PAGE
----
I have written in the past about the Institute of Catholic Culture instituteofcatholicculture.org/ and the great work it is doing. It is worth mentioning the ICC again, if only to bring to your attention once more the value of what they do and the success of their model of engagement, which I think could be used by other organizations. First, it connects with people at the local level and creates a community of faith and learning. Then it organizes talks and workshops for that community, which are also broadcast live over the internet, and recorded and uploaded onto their website. This makes available a large and ever-growing resource of material about all aspects of the Faith, for free.I described this in more detail here in a past blog post.
Since I wrote this first article, Deacon Sabatino, the Institute's director has morphed, or perhaps I should say 'transfigured' into Fr Hezekias - Congratulations on your ordination Father! Also, as the new look website describes, the free material has been organized into a series of structured programs available for your self-education. When I was talking to Fr Hezekias about this, he told me that his materials are of such a high standard that they are used by the formation programs of several communities of cloistered religious!
For example, you might want to look up the content of my last talk given there, at the beginning of the summer, in which I give an introduction to the transcendentals - objective beauty, truth, goodness, unity...and two lesser know transcendentals referred to by St Thomas, res and aliquid. (The thing and the other thing, by which he is saying, as I understand it, that all created things are made to be in relation to something else). Go the website, here, to the Library, and then on the right hand side you will see 'Talk Lists' and 'By Speaker'. If you go to that list you will see my name and the talk title 'Lift Up Your Eyes - Understanding the Transcendentals'.
I have been invited to give another talk about prayer entitled Living Christ: Reclaiming the Church in Our Home and Life. It will be on Sunday, September 11th, at the St Ambrose Church Hall, located at 3901 Woodburn Road, in Annandale, Virginia. It will be held in the evening from 6:30 to 8:45.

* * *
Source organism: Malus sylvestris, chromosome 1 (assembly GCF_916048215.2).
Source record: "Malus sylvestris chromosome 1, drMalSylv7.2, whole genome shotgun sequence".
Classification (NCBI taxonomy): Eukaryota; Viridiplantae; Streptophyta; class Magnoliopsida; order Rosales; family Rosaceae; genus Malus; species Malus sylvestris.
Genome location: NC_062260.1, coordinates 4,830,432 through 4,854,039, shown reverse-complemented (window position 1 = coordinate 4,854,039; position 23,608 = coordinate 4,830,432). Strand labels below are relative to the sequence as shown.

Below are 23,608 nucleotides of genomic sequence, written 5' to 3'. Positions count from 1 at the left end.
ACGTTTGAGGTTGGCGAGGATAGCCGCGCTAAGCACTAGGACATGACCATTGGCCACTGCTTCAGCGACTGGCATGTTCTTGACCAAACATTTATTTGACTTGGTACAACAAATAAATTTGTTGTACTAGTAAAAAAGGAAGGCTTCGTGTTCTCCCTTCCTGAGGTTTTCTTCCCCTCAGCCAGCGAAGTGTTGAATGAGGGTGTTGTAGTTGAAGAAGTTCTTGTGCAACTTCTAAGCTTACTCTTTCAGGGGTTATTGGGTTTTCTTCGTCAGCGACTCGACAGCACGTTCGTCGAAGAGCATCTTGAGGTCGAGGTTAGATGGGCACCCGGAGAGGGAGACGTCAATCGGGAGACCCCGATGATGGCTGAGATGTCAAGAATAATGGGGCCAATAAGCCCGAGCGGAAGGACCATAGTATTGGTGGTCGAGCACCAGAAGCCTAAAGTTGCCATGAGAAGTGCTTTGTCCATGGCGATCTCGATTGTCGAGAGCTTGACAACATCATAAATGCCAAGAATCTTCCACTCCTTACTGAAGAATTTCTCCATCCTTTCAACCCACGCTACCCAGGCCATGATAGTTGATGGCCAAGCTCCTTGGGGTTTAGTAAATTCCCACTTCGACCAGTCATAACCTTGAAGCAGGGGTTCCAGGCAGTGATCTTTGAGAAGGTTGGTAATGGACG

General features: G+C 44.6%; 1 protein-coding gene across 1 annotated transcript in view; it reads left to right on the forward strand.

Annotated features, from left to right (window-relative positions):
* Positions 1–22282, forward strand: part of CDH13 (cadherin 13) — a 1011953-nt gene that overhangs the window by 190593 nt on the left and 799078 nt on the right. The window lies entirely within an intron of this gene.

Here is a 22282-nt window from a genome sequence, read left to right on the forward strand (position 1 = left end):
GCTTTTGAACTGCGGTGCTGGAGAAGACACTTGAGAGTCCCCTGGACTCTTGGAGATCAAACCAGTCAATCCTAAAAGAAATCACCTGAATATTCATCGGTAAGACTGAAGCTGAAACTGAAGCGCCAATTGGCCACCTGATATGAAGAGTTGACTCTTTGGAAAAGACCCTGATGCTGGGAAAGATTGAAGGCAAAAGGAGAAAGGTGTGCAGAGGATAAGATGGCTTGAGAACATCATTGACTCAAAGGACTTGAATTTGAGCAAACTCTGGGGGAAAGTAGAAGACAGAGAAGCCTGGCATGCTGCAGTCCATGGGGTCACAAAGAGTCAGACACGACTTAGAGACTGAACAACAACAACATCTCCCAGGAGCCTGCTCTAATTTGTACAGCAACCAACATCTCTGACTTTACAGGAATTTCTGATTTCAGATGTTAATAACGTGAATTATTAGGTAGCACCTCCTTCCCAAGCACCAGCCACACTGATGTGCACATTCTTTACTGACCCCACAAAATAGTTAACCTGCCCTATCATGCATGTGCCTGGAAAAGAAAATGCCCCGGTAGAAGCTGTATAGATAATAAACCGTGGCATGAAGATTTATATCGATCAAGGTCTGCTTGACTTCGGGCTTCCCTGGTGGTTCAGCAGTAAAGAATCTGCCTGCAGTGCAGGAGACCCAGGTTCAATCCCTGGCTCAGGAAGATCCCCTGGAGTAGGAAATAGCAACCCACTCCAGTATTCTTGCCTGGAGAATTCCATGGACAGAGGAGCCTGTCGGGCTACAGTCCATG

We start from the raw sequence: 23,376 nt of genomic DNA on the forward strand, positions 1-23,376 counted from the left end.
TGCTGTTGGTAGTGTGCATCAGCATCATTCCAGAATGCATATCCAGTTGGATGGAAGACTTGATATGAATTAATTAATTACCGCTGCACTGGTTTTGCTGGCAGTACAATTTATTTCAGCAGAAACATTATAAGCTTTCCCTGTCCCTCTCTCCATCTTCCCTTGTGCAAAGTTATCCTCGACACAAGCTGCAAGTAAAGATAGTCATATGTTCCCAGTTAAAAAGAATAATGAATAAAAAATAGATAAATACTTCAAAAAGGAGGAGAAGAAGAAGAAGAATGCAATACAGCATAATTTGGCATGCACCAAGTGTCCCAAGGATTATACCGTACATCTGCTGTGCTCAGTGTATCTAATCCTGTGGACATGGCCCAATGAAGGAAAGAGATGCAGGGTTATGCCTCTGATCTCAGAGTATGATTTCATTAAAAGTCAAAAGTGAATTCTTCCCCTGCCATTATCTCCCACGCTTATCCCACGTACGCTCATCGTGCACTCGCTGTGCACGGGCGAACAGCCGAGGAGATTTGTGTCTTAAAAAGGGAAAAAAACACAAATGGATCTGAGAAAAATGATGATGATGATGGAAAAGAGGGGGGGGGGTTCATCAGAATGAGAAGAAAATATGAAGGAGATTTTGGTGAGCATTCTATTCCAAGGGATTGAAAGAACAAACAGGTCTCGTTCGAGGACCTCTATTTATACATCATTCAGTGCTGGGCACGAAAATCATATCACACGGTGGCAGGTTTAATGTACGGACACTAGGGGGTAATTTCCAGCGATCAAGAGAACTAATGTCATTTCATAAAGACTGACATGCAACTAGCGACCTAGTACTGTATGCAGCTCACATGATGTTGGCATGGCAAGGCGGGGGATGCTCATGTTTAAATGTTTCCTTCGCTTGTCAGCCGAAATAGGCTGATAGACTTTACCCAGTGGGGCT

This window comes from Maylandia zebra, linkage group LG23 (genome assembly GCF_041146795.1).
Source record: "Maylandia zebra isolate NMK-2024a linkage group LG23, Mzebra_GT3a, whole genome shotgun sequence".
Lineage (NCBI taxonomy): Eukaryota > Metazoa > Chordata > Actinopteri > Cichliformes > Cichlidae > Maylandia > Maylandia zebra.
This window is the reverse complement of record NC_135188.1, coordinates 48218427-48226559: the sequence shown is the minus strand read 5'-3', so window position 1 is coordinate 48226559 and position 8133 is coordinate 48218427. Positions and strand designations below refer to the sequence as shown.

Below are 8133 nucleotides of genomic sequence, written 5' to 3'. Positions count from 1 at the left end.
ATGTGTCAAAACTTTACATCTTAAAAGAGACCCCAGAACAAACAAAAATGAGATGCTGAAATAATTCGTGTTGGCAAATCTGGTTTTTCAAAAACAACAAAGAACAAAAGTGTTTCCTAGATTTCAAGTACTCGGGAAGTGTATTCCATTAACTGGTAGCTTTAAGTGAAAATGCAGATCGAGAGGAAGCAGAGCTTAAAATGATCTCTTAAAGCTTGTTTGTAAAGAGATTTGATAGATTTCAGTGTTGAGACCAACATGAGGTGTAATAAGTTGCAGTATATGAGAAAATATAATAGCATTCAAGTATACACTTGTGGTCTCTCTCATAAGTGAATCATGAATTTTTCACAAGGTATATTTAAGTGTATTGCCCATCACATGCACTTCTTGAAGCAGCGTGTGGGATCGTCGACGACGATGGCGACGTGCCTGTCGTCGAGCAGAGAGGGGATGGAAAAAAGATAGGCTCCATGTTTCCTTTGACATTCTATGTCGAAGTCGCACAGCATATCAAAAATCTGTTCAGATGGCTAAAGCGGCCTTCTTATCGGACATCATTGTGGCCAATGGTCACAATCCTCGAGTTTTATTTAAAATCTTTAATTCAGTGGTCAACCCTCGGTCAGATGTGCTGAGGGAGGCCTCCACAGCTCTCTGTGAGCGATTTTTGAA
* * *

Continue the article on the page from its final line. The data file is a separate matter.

In this talk, I will speak about the principles of prayer and personal reflection that are described in the book, the Little Oratory, A Beginner's Guide to Praying in the Home.
I will explain all that is in the book through my own story in prayer that contributed through my own experiences and the guidance that I have been given over the years to the creation of the book. This is a story of the power of prayer to change someone. It began over 25 years ago when someone threw down a 'Pascal's Wager' challenge to me: 'Try this for 30 days and see how you feel; if you don't like it, we'll return your misery with interest. What else have you got to lose?' From a very simple daily routine in prayer that I was given, a faith in God developed very quickly, and a new world opened up to me.
I should point out of course, that the Little Oratory was co-written with Leila Lawler. What made this cooperation so effective was that we were both converts who had come to very similar conclusions about praying in the home through quite different experiences. Leila's 'story in prayer' - the spiritual journey by which she reached that point - is different to mine as one would expect. But I always felt that it was that dual perspective of the same truths that helped to make the book as rich as it is. Of course if you want Leila's story in prayer, you'll have to invite her to talk about it. She's a great speaker I can assure you!
It was because the pattern of personal prayer that I was given right from the beginning of my journey was modelled on that of the liturgy, albeit subtly, that when much later I walked into a church with beautiful liturgy I was so receptive to what I saw, My daily prayers had formed me to be so. I had no idea about that at the time, of course; and if I had known, I would probably have refused to do any of it given my prejudices at the time. When this offer was made to me I was a miserable, bitter anti-religion atheist. I will describe how a man called David managed to attract my attention in the first place, so that, suspicious and sceptical as I was, I was prepared to pray and how very quickly because of the effect it had, I became convinced of the power of prayer. Furthermore, I was shown how by the same man how to discern my personal vocation. He inspired me to believe that God want me to be joyful and free and this lead to my changing direction altogether in my career and doing what I do now. I will talk about this too.
I am bringing my personal experiences into this for a couple of reasons - one is that it always helps to illustrate the general through the particular if we want people to remember and understand. Second is in reaction to response to an article I wrote recently that compared the ideas about culture of Roger Scruton and Pope Benedict XVI. It was called Two Conservatives Seeing Eye to Eye on Culture. In this I mentioned Benedict's suggestion of offering Pascal's Wager to people. Some people responded by saying that they doubted it was possible to engage people to take the wager. I want to show that I think that it is possible by describing how I was engaged and evangelized. This is a method that I have used in turn with others to some effect.